As a former social studies teacher I understand the stress that can come with trying to teach a history class with content spanning millennia.
A lot of teachers feel this stress, and the College Board believes it has an answer. The College Board administers the SAT and advanced placement courses high schools. It has decided to change its AP World History course, starting in 2019, to “assess content only from c. 1450 through the present.”
The rationale is that the scope of content taught in AP World History is simply too broad, and that teachers are sacrificing depth to cover it all in a single year. The original course, created in 2001, began in 10,000 B.C.E. and ran through the current day. No more than 30 percent of course material was focused on the West.
So the College Board’s answer to the conundrum of how to teach some kind or representative history of the “world,” is to stop teaching history outside of Western imperialism? The organization Teaching Tolerance, decried the move, and recommends calling the new course, “European Colonial History.”
There are many reasons why this is a seriously misguided decision.
There is a strong relationship between positive racial identity and academic achievement for black girls, black boys, Native Americans, Latinos and other minority students. Young people of color get better grades in school when they see their racial identity positively connected to academics.
How can it be, in light of these studies, that the College Board decided to withdraw identity-affirming and culturally transparent histories from the curriculum?
Public education in the United States has a history of de-culturalizing and assimilating people; essentially using it as a tool for cultural genocide. It is important that students learn of a world prior to European’s attempt to rule over it. Children of color need to learn that their history started prior to European colonization, African enslavement, and indigenous genocide.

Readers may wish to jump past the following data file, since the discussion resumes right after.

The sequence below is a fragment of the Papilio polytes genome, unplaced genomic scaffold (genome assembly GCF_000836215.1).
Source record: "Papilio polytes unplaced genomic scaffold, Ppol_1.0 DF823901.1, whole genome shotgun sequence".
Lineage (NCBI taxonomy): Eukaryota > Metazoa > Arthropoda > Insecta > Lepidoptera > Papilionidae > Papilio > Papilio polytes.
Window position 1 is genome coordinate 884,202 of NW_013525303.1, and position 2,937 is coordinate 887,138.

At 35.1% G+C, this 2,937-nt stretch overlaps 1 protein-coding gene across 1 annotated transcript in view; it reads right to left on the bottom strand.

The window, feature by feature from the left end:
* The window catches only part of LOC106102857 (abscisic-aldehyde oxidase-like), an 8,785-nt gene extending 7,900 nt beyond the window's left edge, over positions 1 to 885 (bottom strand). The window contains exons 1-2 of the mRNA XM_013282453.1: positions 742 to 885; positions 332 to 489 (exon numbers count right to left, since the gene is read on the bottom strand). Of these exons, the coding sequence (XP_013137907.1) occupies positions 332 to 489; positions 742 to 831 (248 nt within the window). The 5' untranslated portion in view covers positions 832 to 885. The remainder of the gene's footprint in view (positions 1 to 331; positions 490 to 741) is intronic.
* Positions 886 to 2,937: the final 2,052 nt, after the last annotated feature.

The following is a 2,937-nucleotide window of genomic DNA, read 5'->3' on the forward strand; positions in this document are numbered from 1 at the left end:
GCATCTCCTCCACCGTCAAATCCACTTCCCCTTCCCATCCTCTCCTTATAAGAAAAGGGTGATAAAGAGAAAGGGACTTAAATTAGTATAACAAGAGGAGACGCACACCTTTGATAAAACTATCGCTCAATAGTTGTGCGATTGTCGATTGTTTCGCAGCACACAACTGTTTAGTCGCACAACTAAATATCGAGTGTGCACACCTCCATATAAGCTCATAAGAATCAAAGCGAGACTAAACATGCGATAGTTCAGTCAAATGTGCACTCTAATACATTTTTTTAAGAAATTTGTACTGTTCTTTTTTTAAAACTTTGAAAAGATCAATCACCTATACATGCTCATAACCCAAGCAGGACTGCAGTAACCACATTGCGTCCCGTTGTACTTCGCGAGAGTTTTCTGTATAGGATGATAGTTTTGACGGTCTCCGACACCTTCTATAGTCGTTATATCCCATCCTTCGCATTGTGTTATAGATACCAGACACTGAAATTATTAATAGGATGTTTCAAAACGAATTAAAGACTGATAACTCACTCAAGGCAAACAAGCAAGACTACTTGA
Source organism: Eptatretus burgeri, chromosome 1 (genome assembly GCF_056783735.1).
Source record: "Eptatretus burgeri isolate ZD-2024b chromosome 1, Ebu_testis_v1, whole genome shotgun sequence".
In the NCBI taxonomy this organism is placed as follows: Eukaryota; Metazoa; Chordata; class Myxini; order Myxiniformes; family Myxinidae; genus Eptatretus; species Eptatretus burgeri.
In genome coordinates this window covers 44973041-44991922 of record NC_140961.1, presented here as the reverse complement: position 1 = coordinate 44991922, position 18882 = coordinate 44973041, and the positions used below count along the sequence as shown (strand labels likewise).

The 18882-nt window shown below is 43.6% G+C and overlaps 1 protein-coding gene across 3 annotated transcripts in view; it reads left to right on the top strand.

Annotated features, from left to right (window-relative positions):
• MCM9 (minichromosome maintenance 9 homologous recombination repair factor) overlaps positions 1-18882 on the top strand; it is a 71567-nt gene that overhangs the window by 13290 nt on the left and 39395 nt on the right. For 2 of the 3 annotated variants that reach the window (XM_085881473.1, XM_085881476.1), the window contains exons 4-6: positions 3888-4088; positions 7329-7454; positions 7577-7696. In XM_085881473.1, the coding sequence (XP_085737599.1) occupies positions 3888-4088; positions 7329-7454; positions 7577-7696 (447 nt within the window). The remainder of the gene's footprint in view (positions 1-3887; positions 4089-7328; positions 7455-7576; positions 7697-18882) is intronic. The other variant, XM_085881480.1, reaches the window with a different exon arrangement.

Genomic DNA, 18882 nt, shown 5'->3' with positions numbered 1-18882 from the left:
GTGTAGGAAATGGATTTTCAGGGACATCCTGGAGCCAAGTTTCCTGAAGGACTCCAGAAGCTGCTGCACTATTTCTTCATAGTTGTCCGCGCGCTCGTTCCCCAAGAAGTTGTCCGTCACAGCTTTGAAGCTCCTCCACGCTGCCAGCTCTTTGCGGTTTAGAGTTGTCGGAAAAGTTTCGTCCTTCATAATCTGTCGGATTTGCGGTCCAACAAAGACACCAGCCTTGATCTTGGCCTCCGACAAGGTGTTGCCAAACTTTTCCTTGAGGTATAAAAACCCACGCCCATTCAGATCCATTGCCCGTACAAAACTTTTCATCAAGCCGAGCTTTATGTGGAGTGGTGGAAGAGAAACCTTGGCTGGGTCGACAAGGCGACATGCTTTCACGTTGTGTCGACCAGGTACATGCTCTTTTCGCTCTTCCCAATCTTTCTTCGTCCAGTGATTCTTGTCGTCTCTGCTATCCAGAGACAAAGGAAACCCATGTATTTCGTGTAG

Likewise, white students need to learn that this world was black and brown long before their world was made white. White students make up some 59 percent of AP students nationwide, and they will benefit from a less-sanitized version of history; requiring them to see outside of a Eurocentric perspective.
Children of color need to learn that their history started prior to European colonization, African enslavement, and indigenous genocide.
Changing how students look at the history of the world could begin with learning that the Grimaldi, a Negro people, lived in Europe over 12,000 years ago. Or that the civilization of Elam (located in modern day Iran), are Negroid ancestors of the Babylonians and later the Persians, flourising around 2900 B.C.E. Or that Athanasius, an Egyptian called the “black dwarf,” was critical in establishing the Christian doctrine of the hypostatic union during the early church.
But perhaps this is wishful thinking on my part. Afterall, we can’t even properly teach our own country’s history of slavery.
Public schools in America are most often white spaces. The vast majority of teachers and administrators are white. Leadership at the College Board is all white with the exception of one African American regional director. That matters. I don’t believe the decision makers at the College Board are being intentionally racist, but I do believe that without people of color in leadership, culturally incompetent decisions and policies will be made. There is no commitment to diversity without a commitment to hire people of color in leadership positions.
There is also no commitment to diversity without a commitment to teaching all students about our complicated historical relationship with skin color.
It’s a relationship that begins before 1450. It reaches back to when Europe looked to Africa for inspiration for its universities. It is revealed in the evidence of Negroid types in China between the upper Paleolithic to Mesolithic time periods. It is a complicated relationship that cannot be cut short without maintaining a false narrative of racial dominance.
While I do not believe the College Board desires to increase divisions among our students, I do think that this decision will do little to bridge them. I hope the College Board reconsiders its move.